Or take the war in Iraq. The media was generally uniform in accepting governmental claims regarding the war. Even still the American people supported the war as implemented by Bush at only a 33% rate (sadly I must admit that I would have been among the supporters). The view of the American people is pretty sensible. They supported war with UN authorization.

The United States, being the most powerful country in the world, naturally is subjected to propaganda to an unusual extent. Naturally many powerful people have a vested interest in controlling the will of the world's most influential public. So for instance when a UN fact finding mission reports that the IDF shot an American citizen in the head execution style, this simply is not going to be widely reported. The reason is because many powerful and wealthy people (such as those that belong to AIPAC) prefer that this story not be told because it doesn't serve their interest. Americans are often uninformed about basic facts known widely throughout the world. But the rest of the world is not subjected to the kind of intense propaganda the US is subjected to.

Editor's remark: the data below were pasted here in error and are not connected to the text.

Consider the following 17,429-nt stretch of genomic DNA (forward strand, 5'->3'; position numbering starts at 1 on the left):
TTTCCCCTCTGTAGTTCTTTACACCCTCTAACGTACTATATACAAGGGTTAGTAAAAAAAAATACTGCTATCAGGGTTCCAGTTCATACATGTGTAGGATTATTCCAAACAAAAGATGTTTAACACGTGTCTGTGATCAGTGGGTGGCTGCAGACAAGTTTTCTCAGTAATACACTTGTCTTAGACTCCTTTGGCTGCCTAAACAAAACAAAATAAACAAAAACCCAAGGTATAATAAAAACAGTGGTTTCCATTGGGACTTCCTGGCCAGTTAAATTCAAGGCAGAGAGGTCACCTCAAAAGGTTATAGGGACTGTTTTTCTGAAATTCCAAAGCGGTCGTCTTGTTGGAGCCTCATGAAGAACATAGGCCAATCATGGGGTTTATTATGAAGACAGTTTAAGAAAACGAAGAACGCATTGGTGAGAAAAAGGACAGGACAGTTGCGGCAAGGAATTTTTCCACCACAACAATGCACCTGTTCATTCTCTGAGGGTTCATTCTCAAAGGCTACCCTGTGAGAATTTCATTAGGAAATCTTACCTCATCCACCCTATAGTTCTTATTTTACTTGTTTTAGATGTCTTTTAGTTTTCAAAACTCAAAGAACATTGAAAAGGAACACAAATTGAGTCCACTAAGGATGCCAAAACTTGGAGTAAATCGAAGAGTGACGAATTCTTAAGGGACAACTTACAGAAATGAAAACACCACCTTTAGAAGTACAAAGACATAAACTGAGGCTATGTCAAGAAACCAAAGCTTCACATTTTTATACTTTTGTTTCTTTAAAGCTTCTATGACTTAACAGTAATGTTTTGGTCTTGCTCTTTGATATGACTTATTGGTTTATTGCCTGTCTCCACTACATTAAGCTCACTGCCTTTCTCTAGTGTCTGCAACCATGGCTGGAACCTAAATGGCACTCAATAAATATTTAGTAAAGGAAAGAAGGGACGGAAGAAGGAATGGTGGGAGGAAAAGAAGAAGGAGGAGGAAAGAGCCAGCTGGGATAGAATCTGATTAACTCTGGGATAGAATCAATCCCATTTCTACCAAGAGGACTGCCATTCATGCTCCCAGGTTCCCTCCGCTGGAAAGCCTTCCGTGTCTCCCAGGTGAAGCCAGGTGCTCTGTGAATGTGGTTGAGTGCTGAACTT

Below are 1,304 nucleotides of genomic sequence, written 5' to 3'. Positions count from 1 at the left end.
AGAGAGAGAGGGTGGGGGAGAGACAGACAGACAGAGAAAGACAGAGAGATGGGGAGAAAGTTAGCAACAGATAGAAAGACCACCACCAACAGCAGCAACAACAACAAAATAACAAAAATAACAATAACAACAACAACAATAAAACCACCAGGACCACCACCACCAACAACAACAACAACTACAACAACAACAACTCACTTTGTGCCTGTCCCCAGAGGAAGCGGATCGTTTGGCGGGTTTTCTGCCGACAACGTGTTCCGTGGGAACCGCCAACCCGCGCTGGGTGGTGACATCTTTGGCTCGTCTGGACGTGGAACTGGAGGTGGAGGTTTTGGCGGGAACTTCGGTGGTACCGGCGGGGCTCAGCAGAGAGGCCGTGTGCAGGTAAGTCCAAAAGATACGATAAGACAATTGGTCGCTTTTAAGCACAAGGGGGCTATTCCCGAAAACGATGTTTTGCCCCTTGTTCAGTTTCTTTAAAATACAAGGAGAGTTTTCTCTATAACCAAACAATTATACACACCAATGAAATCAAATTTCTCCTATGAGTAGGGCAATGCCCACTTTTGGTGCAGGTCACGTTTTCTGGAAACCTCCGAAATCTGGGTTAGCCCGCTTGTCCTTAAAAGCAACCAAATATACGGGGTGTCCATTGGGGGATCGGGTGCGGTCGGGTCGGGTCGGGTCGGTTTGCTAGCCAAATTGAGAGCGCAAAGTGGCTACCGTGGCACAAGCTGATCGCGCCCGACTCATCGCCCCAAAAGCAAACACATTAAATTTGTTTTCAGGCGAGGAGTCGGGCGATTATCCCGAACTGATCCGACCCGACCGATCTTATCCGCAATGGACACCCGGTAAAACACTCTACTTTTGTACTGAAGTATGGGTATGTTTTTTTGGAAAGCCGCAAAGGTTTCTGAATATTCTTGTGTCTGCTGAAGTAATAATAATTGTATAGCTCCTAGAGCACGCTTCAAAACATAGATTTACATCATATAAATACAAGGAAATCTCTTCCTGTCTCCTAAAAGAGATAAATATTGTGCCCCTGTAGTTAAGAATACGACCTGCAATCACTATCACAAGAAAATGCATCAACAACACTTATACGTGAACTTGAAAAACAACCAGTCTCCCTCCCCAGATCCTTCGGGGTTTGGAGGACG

So what about this belief that mankind is no older than 10,000 years or that evolution is false? Why are these opinions so widespread in the United States despite overwhelming scientific evidence to the contrary? The answer is probably somewhat complex, but I tend to think that powerful and wealthy interests have something to do with it. Religion is largely thought control. Wealthy interests naturally benefit from certain kinds of thought control. And also from keeping the population ignorant. I'd be curious to understand if this plays a part in the off the scale non-scientific beliefs held by Americans.


Darf Ferrara said...

So Americans believing in something that is possible and unfalsifiable (an all-powerful deity who can create a world any way he sees fit) is an indication that Americans are idiots. On the other hand, when they see through comparative advantage, a "theory" that requires "math" to show that trade is mutually beneficial they are prescient?

It's almost like you are defining idiot to mean someone who doesn't believe what you do. You probably think that because powerful people are controlling your mind.

Jon said...